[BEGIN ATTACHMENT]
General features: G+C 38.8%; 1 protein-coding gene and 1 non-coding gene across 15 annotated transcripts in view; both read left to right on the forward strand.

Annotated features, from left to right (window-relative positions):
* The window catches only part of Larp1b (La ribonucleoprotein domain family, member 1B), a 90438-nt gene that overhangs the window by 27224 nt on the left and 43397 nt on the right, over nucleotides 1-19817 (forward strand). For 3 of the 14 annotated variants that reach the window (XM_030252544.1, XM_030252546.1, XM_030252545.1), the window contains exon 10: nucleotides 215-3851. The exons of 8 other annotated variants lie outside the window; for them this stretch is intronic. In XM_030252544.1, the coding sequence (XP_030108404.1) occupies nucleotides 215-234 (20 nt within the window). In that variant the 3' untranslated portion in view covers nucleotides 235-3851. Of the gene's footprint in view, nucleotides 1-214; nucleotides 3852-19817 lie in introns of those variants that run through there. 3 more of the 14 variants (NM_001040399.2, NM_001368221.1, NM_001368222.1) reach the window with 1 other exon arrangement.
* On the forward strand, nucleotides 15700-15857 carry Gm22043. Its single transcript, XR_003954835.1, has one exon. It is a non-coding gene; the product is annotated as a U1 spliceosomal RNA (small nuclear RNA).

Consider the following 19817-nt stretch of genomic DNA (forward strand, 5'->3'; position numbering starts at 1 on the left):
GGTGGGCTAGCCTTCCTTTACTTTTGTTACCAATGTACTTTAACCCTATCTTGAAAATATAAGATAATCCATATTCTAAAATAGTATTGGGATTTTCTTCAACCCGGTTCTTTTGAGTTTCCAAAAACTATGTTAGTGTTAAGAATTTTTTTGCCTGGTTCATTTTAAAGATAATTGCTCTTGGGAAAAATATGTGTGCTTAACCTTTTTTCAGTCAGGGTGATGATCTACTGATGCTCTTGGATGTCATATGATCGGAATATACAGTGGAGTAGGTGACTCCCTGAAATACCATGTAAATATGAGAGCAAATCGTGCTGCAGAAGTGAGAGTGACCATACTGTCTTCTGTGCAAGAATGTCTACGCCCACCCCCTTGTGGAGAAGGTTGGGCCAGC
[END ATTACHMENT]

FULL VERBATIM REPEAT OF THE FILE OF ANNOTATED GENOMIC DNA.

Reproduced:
General features: G+C 38.8%; 1 protein-coding gene and 1 non-coding gene across 15 annotated transcripts in view; both read left to right on the forward strand.

Annotated features, from left to right (window-relative positions):
* The window catches only part of Larp1b (La ribonucleoprotein domain family, member 1B), a 90438-nt gene that overhangs the window by 27224 nt on the left and 43397 nt on the right, over nucleotides 1-19817 (forward strand). For 3 of the 14 annotated variants that reach the window (XM_030252544.1, XM_030252546.1, XM_030252545.1), the window contains exon 10: nucleotides 215-3851. The exons of 8 other annotated variants lie outside the window; for them this stretch is intronic. In XM_030252544.1, the coding sequence (XP_030108404.1) occupies nucleotides 215-234 (20 nt within the window). In that variant the 3' untranslated portion in view covers nucleotides 235-3851. Of the gene's footprint in view, nucleotides 1-214; nucleotides 3852-19817 lie in introns of those variants that run through there. 3 more of the 14 variants (NM_001040399.2, NM_001368221.1, NM_001368222.1) reach the window with 1 other exon arrangement.
* On the forward strand, nucleotides 15700-15857 carry Gm22043. Its single transcript, XR_003954835.1, has one exon. It is a non-coding gene; the product is annotated as a U1 spliceosomal RNA (small nuclear RNA).

Consider the following 19817-nt stretch of genomic DNA (forward strand, 5'->3'; position numbering starts at 1 on the left):
GGTGGGCTAGCCTTCCTTTACTTTTGTTACCAATGTACTTTAACCCTATCTTGAAAATATAAGATAATCCATATTCTAAAATAGTATTGGGATTTTCTTCAACCCGGTTCTTTTGAGTTTCCAAAAACTATGTTAGTGTTAAGAATTTTTTTGCCTGGTTCATTTTAAAGATAATTGCTCTTGGGAAAAATATGTGTGCTTAACCTTTTTTCAGTCAGGGTGATGATCTACTGATGCTCTTGGATGTCATATGATCGGAATATACAGTGGAGTAGGTGACTCCCTGAAATACCATGTAAATATGAGAGCAAATCGTGCTGCAGAAGTGAGAGTGACCATACTGTCTTCTGTGCAAGAATGTCTACGCCCACCCCCTTGTGGAGAAGGTTGGGCCAGC